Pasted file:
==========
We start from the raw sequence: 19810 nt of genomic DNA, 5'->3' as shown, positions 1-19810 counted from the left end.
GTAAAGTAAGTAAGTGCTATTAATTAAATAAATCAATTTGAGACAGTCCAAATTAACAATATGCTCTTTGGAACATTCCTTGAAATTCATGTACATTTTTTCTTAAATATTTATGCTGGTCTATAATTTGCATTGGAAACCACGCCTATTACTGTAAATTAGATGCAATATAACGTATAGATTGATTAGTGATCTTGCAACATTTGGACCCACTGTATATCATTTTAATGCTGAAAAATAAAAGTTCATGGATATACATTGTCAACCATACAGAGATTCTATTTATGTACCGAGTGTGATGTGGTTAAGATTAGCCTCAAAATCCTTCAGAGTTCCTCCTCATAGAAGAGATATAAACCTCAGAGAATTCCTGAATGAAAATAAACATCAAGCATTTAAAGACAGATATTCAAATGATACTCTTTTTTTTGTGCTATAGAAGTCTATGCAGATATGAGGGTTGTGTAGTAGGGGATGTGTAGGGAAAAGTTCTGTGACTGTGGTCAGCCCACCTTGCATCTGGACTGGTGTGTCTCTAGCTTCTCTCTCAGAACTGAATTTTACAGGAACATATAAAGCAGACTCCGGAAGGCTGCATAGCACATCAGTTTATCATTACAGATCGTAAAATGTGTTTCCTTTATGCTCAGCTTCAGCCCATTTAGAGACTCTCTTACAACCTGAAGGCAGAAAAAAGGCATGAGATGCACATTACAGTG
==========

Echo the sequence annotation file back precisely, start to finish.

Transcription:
We start from the raw sequence: 19810 nt of genomic DNA, 5'->3' as shown, positions 1-19810 counted from the left end.
GTAAAGTAAGTAAGTGCTATTAATTAAATAAATCAATTTGAGACAGTCCAAATTAACAATATGCTCTTTGGAACATTCCTTGAAATTCATGTACATTTTTTCTTAAATATTTATGCTGGTCTATAATTTGCATTGGAAACCACGCCTATTACTGTAAATTAGATGCAATATAACGTATAGATTGATTAGTGATCTTGCAACATTTGGACCCACTGTATATCATTTTAATGCTGAAAAATAAAAGTTCATGGATATACATTGTCAACCATACAGAGATTCTATTTATGTACCGAGTGTGATGTGGTTAAGATTAGCCTCAAAATCCTTCAGAGTTCCTCCTCATAGAAGAGATATAAACCTCAGAGAATTCCTGAATGAAAATAAACATCAAGCATTTAAAGACAGATATTCAAATGATACTCTTTTTTTTGTGCTATAGAAGTCTATGCAGATATGAGGGTTGTGTAGTAGGGGATGTGTAGGGAAAAGTTCTGTGACTGTGGTCAGCCCACCTTGCATCTGGACTGGTGTGTCTCTAGCTTCTCTCTCAGAACTGAATTTTACAGGAACATATAAAGCAGACTCCGGAAGGCTGCATAGCACATCAGTTTATCATTACAGATCGTAAAATGTGTTTCCTTTATGCTCAGCTTCAGCCCATTTAGAGACTCTCTTACAACCTGAAGGCAGAAAAAAGGCATGAGATGCACATTACAGTG